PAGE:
In an age where the Premier League is awash with money, from lucrative broadcast contracts and wealthy foreign owners, and players are paid salaries in excess of £200,000-a-week, how is it possible for clubs to incentivise their employees who already have more money than they can spend?
Gone are the days where the win bonus system was a crucial source of income for football's participants, with results as much about the money that was forfeited, as it was for the points lost. All leading clubs still pay their players and staff bonuses, which, under Football Association rules, have to be agreed upon at the start of the season.
And, even though wages have gone through the roof in the last 20 years, effectively nullifying the financial value of performance-based prizes, what's clear is that footballers still want to be rewarded for winning trophies. But, do these individuals that are paid such riches, really need any more money to perform?
After Manchester City's bonus schedule for the 2011-12 campaign was leaked by the Independent today, the template provides a fascinating insight into the incentives on offer to the club's star-studded squad of millionaires, upon which owner Sheikh Mansour has spent £452million in transfer fees alone over the past four years, in an attempt to follow up the club's FA Cup triumph in 2011 with even more silverware.
At stake last season was a total pot of £14.2million for the four key competitions in which City were competing; £5.2m plus an extra £1m for winning the Premier League title, £5.25m plus an extra £2m for the Champions League, £500,000 for landing the FA Cup, and £250,000 for the Carling Cup.
The Europa League - which City entered after their elimination from the Champions League group stage - isn't included in the initial sum, but worth an additional £828,000. It's a relatively modest total when you consider that figure would have been usurped by the £1million on offer just for reaching the quarter-finals of Europe's premier club competition, in addition to the £5,000 per player, per point in the group stage.
The hierarchy of the financial value of the other domestic cup competitions, paltry by comparison, is also particularly telling, when it comes to both their commercial standing and prestige in today's modern game.
Reward for City's maiden Premier League crown was very generous indeed. Broken down on a pro-rata basis, the £6.2m pool was worth £11,742 per player, per appearance, with each member of Roberto Mancini's 24-man squad paid an average of £258,333 for their individual contribution to the club's first top-flight league championship since 1968.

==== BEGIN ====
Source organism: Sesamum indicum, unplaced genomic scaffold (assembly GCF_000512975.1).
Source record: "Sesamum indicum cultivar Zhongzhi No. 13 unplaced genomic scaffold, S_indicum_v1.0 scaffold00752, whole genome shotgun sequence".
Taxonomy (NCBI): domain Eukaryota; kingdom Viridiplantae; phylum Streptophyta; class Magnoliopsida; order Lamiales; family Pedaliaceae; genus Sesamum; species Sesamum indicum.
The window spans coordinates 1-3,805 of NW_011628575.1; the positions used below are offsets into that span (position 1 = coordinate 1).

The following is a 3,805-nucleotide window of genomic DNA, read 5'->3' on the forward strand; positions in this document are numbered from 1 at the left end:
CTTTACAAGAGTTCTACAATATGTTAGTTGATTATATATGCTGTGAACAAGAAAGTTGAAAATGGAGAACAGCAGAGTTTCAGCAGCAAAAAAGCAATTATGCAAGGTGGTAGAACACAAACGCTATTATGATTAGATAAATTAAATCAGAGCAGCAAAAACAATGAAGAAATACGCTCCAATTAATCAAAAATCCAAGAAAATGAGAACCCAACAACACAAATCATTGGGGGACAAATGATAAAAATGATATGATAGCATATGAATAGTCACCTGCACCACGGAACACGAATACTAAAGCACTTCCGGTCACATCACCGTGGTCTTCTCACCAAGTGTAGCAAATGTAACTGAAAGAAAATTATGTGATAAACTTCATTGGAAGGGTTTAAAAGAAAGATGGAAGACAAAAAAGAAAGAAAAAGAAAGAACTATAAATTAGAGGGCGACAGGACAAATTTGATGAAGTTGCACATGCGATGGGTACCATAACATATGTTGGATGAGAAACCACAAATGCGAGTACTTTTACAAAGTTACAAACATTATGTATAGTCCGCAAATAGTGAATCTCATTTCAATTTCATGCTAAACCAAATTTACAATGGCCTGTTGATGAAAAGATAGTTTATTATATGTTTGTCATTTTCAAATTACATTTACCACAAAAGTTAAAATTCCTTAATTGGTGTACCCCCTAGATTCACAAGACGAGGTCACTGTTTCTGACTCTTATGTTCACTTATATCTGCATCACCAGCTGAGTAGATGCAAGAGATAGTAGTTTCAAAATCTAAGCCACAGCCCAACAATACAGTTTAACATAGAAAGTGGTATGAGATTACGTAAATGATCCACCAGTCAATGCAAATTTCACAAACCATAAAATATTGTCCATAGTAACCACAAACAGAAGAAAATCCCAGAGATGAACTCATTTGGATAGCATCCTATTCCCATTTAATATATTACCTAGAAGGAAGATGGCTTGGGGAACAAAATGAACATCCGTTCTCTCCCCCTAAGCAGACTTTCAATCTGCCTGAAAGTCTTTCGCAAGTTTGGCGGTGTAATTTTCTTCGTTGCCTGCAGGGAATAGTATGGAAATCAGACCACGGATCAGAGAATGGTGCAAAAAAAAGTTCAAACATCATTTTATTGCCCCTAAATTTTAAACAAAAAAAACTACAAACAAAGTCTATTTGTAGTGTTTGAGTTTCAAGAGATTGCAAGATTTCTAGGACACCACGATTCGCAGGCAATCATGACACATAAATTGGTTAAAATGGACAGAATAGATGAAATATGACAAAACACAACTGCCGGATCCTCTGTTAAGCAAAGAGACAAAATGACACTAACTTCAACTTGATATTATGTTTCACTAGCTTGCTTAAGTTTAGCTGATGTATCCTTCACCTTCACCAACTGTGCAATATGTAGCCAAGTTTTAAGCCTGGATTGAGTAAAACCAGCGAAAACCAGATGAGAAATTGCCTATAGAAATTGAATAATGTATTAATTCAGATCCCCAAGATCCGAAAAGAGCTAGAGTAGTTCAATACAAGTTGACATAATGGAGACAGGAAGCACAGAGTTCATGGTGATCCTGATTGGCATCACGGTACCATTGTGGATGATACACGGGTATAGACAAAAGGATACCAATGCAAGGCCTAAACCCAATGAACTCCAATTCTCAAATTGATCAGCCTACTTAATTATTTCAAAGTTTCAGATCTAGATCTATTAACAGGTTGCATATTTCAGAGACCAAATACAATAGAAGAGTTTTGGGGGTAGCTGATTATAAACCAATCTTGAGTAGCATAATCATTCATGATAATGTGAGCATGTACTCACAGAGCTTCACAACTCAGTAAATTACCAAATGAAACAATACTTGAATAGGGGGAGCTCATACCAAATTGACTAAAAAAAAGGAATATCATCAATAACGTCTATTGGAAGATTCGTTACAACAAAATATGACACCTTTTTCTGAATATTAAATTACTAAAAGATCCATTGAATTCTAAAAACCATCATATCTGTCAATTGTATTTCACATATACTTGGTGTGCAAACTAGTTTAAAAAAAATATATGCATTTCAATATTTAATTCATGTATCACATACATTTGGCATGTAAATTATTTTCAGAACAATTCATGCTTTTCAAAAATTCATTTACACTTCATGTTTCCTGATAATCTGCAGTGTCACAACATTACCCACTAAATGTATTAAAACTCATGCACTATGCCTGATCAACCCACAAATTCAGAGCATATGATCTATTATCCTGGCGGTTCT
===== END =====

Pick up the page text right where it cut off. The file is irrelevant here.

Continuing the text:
Joe Hart - the only ever-present - collected £446,212, while Yaya Toure earned £375,744 for his 32 appearances in the league. It was less than two weeks' wages for the £250,000-a-week player, but still not a bad end of season bonus.
By comparison, for a relatively peripheral player such as Stefan Savic - who made only 11 league appearances - the domestic achievement was worth £129,162, whereas Carlos Tevez picked up £152,646, despite missing five months of the season on strike.
Meanwhile, Chelsea's Champions League final triumph against Bayern Munich in May proved to be even more profitable, after Roman Abramovich reportedly set aside a £10million pot to pay the Blues' first-team squad.
Europe's most coveted crown had always been the Russian billionaire's key target since taking control of the Stamford Bridge club in 2003, and the successful delivery of the trophy earned each player up to £350,000 in bonuses.
Roberto Di Matteo - who was only interim boss at the time - and still hadn't agreed on an increase to his salary since replacing Andre Villas-Boas at the helm, was paid a £500,000 gratuity for helping to turn the club around, before his efforts later won him the full-time managerial post.
The previous season, Manchester United's stars could have shared a bumper £9million if they secured a Premier League and Champions League double in 2010-11. But, after successfully claiming the domestic crown, they were beaten by Barcelona in the European final.
Still, for each league game every member of Sir Alex Ferguson's 18-man squad picked up £1,500 per point won, or £4,500 per victory. And so, with an accumulative tally of 80 points, and individual bonus total of £120,000, United faced an overall pay-out close to £2.2million. The club then added around £1.5million to be shared between the squad based on games played.
In the Champions League, players were awarded £15,000 for their part in a group stage win and £20,000 in the knockout rounds. That figure would have topped £2.5million if United had gone on to win at Wembley, with the club throwing in a further pot of £3million for lifting the trophy, again shared based on the number of matches played.
While incentive schemes will understandably vary from club to club, the common trend is that year-on-year the templates become increasingly lucrative. And, with the Premier League just one year away from a huge new television deal, which stands to earn participating clubs in excess of £3billion over three years, the value of those bonuses is not likely to come down anytime soon.
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